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New Details Emerge in Murder of Medtech Sales Rep

Allison Feldman in an undated photograph released by the Scottsdale police department.
Allison Feldman in an undated photograph released by the Scottsdale police department.

Police now report that victim's killer stole several items from her home.

Brian Buntz

Police believe the death of Allison Feldman of Scottsdale, AZ to be an isolated incident and believe that Feldman was targeted. According to recent reports from Scottsdale and a search warrant affidavit that leaked earlier, detectives believe that the murderer of Feldman, who was a 31-year-old burn and trauma specialist for Mölnlycke Health Care (Gothenburg, Sweden), was someone she knew.

Since her death more than a month ago, details have been scarce. Local police reported in mid-March that they are still sifting through evidence and have worked to allay fears that the killing could be the work of a mass murderer. "We don't believe that there is a person on the loose that is hitting every third home," Sgt. Ben Hoster of the Scottsdale Police Department was quoted as saying in

While early reports seemed to suggest that the perpetrator was someone who knew Feldman, more recent statements indicate that the police is uncertain whether it was a targeted attack.

Police have also announced recently that they believe the attacker left Feldman's home at approximately 1 a.m. on February 18.

Feldman also had injuries on her hands or arms, possibly from attempting to defend herself.

In addition, police have announced that several items were stolen from her property, including her iPhone, credit cards, and a Tiffany's bracelet.

Slain in her home in Scottsdale, AZ, Feldman was discovered naked with a cloth wrapped around her head. She apparently died from cranial trauma and "copious amounts of blood" was around her body. The emergency crews who first went to the scene reported that an odor of bleach was present as was a white substance on the floor.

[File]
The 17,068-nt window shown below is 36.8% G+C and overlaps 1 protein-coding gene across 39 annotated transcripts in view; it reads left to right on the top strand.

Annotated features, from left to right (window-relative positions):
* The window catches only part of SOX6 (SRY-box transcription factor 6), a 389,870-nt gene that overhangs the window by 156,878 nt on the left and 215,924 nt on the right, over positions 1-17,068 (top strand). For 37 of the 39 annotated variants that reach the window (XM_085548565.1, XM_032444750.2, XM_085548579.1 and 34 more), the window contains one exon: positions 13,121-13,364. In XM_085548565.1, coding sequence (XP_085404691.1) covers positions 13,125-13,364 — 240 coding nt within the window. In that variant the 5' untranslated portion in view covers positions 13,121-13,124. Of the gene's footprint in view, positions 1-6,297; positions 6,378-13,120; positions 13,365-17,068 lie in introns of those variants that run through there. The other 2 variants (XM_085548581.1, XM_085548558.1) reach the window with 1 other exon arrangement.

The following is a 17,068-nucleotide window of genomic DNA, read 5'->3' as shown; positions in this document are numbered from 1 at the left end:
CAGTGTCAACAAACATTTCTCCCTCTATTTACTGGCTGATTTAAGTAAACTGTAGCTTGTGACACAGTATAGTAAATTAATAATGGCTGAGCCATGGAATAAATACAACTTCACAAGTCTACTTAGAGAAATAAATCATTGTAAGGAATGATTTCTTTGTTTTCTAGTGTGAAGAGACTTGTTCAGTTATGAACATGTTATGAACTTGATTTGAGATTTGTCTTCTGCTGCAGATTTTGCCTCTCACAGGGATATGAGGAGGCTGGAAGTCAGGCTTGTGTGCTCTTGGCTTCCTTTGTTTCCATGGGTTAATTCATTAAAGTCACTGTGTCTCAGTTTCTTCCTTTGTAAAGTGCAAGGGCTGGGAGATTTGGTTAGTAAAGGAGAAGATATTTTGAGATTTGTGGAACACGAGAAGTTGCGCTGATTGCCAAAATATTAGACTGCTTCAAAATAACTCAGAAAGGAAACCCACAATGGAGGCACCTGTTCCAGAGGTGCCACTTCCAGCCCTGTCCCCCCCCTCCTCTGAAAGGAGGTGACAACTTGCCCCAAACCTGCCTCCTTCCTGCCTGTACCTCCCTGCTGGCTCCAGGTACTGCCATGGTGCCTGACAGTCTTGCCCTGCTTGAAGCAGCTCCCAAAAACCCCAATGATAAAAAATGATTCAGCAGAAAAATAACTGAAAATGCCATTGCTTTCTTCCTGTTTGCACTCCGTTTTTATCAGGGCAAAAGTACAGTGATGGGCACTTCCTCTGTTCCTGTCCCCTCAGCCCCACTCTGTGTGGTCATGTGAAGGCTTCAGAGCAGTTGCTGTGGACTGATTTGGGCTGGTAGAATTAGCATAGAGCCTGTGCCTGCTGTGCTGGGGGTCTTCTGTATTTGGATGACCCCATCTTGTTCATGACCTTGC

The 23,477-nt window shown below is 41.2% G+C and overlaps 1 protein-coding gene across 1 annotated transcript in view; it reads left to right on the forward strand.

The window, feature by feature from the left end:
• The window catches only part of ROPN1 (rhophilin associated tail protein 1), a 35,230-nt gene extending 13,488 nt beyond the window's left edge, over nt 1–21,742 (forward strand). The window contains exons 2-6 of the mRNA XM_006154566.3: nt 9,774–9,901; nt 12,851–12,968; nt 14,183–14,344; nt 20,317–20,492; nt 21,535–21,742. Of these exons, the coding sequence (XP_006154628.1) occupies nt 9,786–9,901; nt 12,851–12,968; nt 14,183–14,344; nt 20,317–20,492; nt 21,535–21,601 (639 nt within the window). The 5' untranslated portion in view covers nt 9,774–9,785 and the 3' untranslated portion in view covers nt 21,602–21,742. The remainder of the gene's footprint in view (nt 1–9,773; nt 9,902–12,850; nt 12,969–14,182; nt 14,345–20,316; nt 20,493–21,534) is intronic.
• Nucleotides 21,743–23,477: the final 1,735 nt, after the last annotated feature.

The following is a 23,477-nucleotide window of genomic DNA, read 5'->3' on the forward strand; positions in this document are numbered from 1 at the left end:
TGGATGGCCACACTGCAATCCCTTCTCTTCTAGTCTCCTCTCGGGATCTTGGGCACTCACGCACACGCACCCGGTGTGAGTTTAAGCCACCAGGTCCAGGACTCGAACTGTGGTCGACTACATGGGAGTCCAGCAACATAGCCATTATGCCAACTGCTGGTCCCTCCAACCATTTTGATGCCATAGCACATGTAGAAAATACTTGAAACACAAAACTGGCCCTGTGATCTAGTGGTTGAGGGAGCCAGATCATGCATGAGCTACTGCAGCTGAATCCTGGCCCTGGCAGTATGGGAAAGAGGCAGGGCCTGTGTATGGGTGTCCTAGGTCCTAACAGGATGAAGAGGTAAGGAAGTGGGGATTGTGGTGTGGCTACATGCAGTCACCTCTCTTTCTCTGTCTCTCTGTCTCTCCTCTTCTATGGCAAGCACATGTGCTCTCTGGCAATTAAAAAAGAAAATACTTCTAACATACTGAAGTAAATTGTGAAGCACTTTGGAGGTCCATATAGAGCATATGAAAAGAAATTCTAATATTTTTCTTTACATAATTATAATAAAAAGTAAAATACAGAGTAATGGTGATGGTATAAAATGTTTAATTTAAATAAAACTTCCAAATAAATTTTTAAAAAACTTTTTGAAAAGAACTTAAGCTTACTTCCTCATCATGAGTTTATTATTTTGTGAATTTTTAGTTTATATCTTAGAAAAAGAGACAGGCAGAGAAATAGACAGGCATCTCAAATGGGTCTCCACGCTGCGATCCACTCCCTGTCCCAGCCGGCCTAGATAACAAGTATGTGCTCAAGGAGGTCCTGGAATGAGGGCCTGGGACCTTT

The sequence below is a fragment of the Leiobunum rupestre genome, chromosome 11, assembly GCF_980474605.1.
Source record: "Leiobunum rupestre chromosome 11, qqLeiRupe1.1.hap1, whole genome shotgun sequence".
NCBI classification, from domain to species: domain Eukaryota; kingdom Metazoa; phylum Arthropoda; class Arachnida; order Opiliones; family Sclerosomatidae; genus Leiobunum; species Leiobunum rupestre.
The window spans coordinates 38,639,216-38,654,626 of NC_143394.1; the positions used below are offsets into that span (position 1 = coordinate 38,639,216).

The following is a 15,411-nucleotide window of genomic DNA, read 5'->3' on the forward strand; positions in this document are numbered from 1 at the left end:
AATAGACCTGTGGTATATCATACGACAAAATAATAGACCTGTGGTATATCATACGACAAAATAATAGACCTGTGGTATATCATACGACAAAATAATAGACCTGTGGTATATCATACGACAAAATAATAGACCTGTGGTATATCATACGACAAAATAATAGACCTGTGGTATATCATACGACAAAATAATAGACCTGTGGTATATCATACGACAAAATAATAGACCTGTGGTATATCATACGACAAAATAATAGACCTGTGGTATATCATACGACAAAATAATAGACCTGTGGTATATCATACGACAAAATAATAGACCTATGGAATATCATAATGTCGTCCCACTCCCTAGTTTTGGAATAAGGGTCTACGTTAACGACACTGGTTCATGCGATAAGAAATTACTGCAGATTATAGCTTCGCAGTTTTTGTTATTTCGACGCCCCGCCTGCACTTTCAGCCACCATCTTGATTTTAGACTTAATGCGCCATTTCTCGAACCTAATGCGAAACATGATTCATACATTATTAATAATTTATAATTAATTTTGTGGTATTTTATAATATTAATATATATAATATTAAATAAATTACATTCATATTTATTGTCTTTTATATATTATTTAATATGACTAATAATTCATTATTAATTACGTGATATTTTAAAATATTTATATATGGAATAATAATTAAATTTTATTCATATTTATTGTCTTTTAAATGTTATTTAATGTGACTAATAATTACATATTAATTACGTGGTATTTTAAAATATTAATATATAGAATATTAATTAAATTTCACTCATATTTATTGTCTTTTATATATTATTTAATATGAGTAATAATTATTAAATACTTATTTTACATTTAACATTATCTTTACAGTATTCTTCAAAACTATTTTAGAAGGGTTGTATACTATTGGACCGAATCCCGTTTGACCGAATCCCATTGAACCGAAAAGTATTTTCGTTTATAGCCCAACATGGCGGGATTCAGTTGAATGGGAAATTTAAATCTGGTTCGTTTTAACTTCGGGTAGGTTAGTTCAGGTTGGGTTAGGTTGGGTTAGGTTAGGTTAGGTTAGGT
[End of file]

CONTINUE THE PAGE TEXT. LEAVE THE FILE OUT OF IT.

No signs of forced entry were seen in the house.

The court documents also report that Feldman's boyfriend, Alex Sukhodolov, discovered her in her home in Scottsdale, AZ on Wednesday, February 18, calling the police at 4:02 p.m. 30 seconds after that call, he called the police again stating that there was "blood everywhere."

He informed them that "he didn't touch" her and "didn't do anything."

A nearby surveillance camera from a home nearby supports Sukhodolov's account.

While the court papers that have emerged do not name a suspect, police reportedly have one suspect in mind. Cited as a person who had previously contacted Feldman, the court document suggests police are monitoring this suspect.

After Feldman was murdered, police spent four days investigating the murder site for evidence. At that time, the sergeant overseeing the case was hesitant to reveal details, stating the police force wanted to avoid telegraphing their progress on the case with any suspects.

Police are also investigating Feldman's phone records.

A funeral for Feldman has already been held, while a memorial was held on March 23.

Refresh your medical device industry knowledge at BIOMEDevice Boston, May 6-7, 2015.

Brian Buntz is the editor-in-chief of MPMN and Qmed. Follow him on Twitter at @brian_buntz.

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